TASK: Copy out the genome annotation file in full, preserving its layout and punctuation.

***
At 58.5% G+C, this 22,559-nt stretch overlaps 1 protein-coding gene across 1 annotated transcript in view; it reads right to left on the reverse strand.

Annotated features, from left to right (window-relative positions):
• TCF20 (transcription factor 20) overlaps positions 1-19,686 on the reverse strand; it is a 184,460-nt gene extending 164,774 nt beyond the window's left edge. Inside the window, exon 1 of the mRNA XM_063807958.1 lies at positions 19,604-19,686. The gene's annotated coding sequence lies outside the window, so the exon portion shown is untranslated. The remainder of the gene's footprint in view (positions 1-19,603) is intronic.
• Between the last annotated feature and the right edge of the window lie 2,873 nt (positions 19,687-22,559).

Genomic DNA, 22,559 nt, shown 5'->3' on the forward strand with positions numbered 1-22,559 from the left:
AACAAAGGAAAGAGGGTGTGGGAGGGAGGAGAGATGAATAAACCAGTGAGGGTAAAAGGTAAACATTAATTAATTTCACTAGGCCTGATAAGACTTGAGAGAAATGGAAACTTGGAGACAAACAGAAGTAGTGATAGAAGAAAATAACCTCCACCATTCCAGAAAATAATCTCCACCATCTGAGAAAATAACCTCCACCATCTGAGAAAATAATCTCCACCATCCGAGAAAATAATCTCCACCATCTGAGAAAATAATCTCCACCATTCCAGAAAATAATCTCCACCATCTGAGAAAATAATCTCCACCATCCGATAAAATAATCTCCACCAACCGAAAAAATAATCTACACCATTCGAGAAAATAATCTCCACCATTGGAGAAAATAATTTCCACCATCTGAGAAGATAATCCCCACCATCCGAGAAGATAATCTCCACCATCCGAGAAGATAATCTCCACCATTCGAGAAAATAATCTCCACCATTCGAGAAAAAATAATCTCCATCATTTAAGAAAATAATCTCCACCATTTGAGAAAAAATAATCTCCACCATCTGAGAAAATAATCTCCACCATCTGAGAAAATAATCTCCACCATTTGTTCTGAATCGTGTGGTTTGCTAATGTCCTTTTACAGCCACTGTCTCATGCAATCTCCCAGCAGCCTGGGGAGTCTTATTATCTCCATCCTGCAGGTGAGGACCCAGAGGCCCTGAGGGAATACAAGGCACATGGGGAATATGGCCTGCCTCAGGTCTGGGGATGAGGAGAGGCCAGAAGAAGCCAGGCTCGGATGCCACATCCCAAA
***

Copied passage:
At 58.5% G+C, this 22,559-nt stretch overlaps 1 protein-coding gene across 1 annotated transcript in view; it reads right to left on the reverse strand.

Annotated features, from left to right (window-relative positions):
• TCF20 (transcription factor 20) overlaps positions 1-19,686 on the reverse strand; it is a 184,460-nt gene extending 164,774 nt beyond the window's left edge. Inside the window, exon 1 of the mRNA XM_063807958.1 lies at positions 19,604-19,686. The gene's annotated coding sequence lies outside the window, so the exon portion shown is untranslated. The remainder of the gene's footprint in view (positions 1-19,603) is intronic.
• Between the last annotated feature and the right edge of the window lie 2,873 nt (positions 19,687-22,559).

Genomic DNA, 22,559 nt, shown 5'->3' on the forward strand with positions numbered 1-22,559 from the left:
AACAAAGGAAAGAGGGTGTGGGAGGGAGGAGAGATGAATAAACCAGTGAGGGTAAAAGGTAAACATTAATTAATTTCACTAGGCCTGATAAGACTTGAGAGAAATGGAAACTTGGAGACAAACAGAAGTAGTGATAGAAGAAAATAACCTCCACCATTCCAGAAAATAATCTCCACCATCTGAGAAAATAACCTCCACCATCTGAGAAAATAATCTCCACCATCCGAGAAAATAATCTCCACCATCTGAGAAAATAATCTCCACCATTCCAGAAAATAATCTCCACCATCTGAGAAAATAATCTCCACCATCCGATAAAATAATCTCCACCAACCGAAAAAATAATCTACACCATTCGAGAAAATAATCTCCACCATTGGAGAAAATAATTTCCACCATCTGAGAAGATAATCCCCACCATCCGAGAAGATAATCTCCACCATCCGAGAAGATAATCTCCACCATTCGAGAAAATAATCTCCACCATTCGAGAAAAAATAATCTCCATCATTTAAGAAAATAATCTCCACCATTTGAGAAAAAATAATCTCCACCATCTGAGAAAATAATCTCCACCATCTGAGAAAATAATCTCCACCATTTGTTCTGAATCGTGTGGTTTGCTAATGTCCTTTTACAGCCACTGTCTCATGCAATCTCCCAGCAGCCTGGGGAGTCTTATTATCTCCATCCTGCAGGTGAGGACCCAGAGGCCCTGAGGGAATACAAGGCACATGGGGAATATGGCCTGCCTCAGGTCTGGGGATGAGGAGAGGCCAGAAGAAGCCAGGCTCGGATGCCACATCCCAAA